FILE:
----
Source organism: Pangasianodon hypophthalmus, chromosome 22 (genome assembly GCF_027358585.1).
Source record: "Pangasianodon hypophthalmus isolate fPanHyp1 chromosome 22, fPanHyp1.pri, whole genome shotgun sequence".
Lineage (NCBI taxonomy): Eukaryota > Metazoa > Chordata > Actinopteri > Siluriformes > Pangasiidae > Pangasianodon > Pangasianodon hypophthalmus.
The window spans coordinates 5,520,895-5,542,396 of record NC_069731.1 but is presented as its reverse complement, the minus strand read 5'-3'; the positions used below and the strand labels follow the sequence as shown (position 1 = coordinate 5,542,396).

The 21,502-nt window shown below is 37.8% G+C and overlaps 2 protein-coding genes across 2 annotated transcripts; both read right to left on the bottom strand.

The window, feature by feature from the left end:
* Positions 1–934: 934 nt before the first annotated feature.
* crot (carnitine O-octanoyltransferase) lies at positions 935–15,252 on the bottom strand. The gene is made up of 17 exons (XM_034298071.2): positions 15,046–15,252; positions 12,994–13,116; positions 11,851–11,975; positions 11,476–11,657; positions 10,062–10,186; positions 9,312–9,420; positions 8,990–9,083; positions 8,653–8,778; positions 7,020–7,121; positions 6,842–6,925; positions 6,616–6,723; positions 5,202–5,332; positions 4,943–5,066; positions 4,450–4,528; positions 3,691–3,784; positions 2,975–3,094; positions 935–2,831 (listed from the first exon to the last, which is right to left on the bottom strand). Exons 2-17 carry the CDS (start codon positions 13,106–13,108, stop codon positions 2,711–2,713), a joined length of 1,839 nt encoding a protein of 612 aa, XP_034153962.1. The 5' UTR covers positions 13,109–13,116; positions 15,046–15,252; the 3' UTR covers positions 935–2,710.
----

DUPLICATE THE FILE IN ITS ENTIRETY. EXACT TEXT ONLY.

Source organism: Pangasianodon hypophthalmus, chromosome 22 (genome assembly GCF_027358585.1).
Source record: "Pangasianodon hypophthalmus isolate fPanHyp1 chromosome 22, fPanHyp1.pri, whole genome shotgun sequence".
Lineage (NCBI taxonomy): Eukaryota > Metazoa > Chordata > Actinopteri > Siluriformes > Pangasiidae > Pangasianodon > Pangasianodon hypophthalmus.
The window spans coordinates 5,520,895-5,542,396 of record NC_069731.1 but is presented as its reverse complement, the minus strand read 5'-3'; the positions used below and the strand labels follow the sequence as shown (position 1 = coordinate 5,542,396).

The 21,502-nt window shown below is 37.8% G+C and overlaps 2 protein-coding genes across 2 annotated transcripts; both read right to left on the bottom strand.

The window, feature by feature from the left end:
* Positions 1–934: 934 nt before the first annotated feature.
* crot (carnitine O-octanoyltransferase) lies at positions 935–15,252 on the bottom strand. The gene is made up of 17 exons (XM_034298071.2): positions 15,046–15,252; positions 12,994–13,116; positions 11,851–11,975; positions 11,476–11,657; positions 10,062–10,186; positions 9,312–9,420; positions 8,990–9,083; positions 8,653–8,778; positions 7,020–7,121; positions 6,842–6,925; positions 6,616–6,723; positions 5,202–5,332; positions 4,943–5,066; positions 4,450–4,528; positions 3,691–3,784; positions 2,975–3,094; positions 935–2,831 (listed from the first exon to the last, which is right to left on the bottom strand). Exons 2-17 carry the CDS (start codon positions 13,106–13,108, stop codon positions 2,711–2,713), a joined length of 1,839 nt encoding a protein of 612 aa, XP_034153962.1. The 5' UTR covers positions 13,109–13,116; positions 15,046–15,252; the 3' UTR covers positions 935–2,710.